You may be asking yourself, “why?” Why ride your bicycle from Anchorage, Alaska, of all places, to Tijuana Mexico of all other places? Or for some people, “why all the way to Panama!?” “Why to Tierra del Fuego!? I mean, have you SEEN a world map!?” In all seriousness, I think you have to be just a little nuts.
When I was eleven years old, my dad and I took a trip out to the Pacific North West. We saw Mt. St. Helens, we saw the Columbia river, we saw the lush rainforests, and we saw the incredible rocky coast. It stuck with me. I always wanted to go back. It stuck with my dad as well, along with something else. When we were driving down highway 101 in Oregon, we saw a good handful of cyclists with their bikes all loaded up with gear. There are also signs marking the Oregon Coast Bicycle Route, and that really stuck with my dad.
At a campground in Oregon, we met a Japanese fella who had been riding his bike down from Anchorage, Alaska. My jaw dropped when he told me that. My life changed when he told me that he was going all the way to Tierra del Fuego. FIRST of all, it didn’t even occur to me that it was possible to start that far North. As far as I could figure, the further North you went, the wetter and colder it became. Like many, I had this image in my head of Alaska being a flat, permanently frozen tundra. He told us about dirt roads, lots of rain, and lots of mud. I imagined him riding through this half frozen flat and muddy tundra with no civilization in sight. It did not sound fun to me at the time. SECONDLY, I couldn’t even imagine being on a bike for THAT LONG. I had a vague conception of how far he was riding, and all I knew was that he still had a long, long, long way to travel. I never heard if he ever made it or not. It didn’t really matter. To me, he did it, which meant that I could too.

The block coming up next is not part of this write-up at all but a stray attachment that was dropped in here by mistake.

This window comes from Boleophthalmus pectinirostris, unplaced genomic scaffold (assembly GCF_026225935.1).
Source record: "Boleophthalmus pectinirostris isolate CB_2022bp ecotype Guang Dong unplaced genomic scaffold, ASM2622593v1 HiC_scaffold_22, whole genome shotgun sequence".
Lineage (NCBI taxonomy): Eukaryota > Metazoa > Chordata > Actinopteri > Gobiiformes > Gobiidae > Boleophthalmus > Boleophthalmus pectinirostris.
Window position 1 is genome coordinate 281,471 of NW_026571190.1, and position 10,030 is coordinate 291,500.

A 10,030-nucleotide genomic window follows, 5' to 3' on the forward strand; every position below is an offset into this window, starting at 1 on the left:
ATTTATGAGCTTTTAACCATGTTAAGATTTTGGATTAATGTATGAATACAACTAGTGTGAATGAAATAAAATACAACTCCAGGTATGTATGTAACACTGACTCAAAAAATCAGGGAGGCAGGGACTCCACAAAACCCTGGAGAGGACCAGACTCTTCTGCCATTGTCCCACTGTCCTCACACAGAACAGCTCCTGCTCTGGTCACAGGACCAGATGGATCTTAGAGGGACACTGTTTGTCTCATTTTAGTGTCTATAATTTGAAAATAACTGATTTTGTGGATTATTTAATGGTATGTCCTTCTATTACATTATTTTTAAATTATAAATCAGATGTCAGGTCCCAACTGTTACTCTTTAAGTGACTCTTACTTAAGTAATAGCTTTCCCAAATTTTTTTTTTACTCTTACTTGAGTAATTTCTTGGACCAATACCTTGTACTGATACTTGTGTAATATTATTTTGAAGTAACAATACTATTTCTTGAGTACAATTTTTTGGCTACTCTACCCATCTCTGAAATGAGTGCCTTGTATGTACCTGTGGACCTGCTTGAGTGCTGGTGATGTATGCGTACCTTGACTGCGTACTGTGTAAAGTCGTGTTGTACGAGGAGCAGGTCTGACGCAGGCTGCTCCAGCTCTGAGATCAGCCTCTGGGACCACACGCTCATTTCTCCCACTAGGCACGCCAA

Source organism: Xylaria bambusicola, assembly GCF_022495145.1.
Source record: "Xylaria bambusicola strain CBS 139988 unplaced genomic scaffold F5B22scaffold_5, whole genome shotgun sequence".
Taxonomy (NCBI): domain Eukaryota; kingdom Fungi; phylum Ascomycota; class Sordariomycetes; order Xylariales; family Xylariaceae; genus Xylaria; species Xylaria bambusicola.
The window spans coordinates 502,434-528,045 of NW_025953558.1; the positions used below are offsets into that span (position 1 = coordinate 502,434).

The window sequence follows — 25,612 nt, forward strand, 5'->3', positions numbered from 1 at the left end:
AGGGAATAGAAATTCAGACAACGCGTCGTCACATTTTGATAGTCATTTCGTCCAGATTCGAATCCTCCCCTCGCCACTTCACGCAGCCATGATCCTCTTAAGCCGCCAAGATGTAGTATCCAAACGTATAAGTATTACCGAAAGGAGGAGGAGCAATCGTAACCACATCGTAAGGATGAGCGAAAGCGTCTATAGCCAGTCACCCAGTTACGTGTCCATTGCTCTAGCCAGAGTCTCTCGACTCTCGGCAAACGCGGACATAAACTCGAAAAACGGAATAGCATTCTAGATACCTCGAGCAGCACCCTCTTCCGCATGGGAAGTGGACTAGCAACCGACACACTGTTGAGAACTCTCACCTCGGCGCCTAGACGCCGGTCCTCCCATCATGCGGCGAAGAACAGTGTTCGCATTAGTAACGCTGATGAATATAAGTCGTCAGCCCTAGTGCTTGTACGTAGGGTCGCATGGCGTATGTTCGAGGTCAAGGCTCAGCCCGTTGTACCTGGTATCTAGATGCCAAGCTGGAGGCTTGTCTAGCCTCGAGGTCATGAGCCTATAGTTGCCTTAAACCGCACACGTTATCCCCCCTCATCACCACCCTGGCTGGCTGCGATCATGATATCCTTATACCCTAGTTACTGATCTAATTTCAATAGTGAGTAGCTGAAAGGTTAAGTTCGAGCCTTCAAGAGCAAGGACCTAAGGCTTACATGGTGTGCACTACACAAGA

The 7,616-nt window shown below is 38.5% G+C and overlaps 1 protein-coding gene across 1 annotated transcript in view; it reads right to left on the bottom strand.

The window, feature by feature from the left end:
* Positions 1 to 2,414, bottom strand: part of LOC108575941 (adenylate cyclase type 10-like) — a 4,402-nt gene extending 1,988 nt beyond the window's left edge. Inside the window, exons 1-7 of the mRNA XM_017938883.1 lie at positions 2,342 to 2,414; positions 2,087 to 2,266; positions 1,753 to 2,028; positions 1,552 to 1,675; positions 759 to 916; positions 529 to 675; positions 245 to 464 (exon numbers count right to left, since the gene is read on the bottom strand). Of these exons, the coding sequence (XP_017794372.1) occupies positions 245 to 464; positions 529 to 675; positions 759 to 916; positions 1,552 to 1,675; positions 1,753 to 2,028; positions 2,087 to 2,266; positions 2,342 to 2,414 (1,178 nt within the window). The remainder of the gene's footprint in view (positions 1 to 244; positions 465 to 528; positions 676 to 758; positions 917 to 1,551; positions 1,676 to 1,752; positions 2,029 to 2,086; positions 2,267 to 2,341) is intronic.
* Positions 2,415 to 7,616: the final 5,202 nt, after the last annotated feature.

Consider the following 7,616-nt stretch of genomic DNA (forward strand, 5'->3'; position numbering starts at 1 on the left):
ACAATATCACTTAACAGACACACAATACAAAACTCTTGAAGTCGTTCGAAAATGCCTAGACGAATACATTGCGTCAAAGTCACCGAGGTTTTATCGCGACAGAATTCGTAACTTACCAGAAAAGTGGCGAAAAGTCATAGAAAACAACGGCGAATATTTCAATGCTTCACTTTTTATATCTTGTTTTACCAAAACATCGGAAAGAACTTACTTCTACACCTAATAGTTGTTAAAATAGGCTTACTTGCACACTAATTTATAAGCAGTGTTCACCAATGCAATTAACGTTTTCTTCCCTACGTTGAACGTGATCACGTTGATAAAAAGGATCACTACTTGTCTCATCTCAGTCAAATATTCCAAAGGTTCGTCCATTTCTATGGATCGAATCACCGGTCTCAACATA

In 2006, we planned another bike trip, this time from Victoria to Mexico. Doing the California stretch would more than double the distance of our past trips, and would also make things more difficult with finding routes through the big cities, and finding places to camp. After making some rough plans however, I bailed on the trip. My dad had decided to take my then 13 year old brother on the trip, and it would be his first bike tour. I really didn’t know if he could make it, but neither did my dad. He decided that they would just ride until it wasn’t fun any more. I pulled out at the last minute because I didn’t want to start a trip that had no definite goal. I also had other plans that had me distracted that summer, and it was for the best that I didn’t go. 45 days later, they made it to the Mexican border at Tijuana. Can you believe that? Well I had a new-found respect for my dad, and particularly my little 13 year old brother, Mark.
After returning from his trip, hardly anyone actually believed that Mark rode his bike that far. Certainly none of his peers at school believed him. There is something very difficult about trying to tell people about these kinds of adventures, especially when people do not believe you. There can be an incredible loneliness created by the lack of validation of your peers, and even a diminished sense of being. To them, what he did was impossible, and insane, and therefore he could not have actually done what he said he had done. But I knew.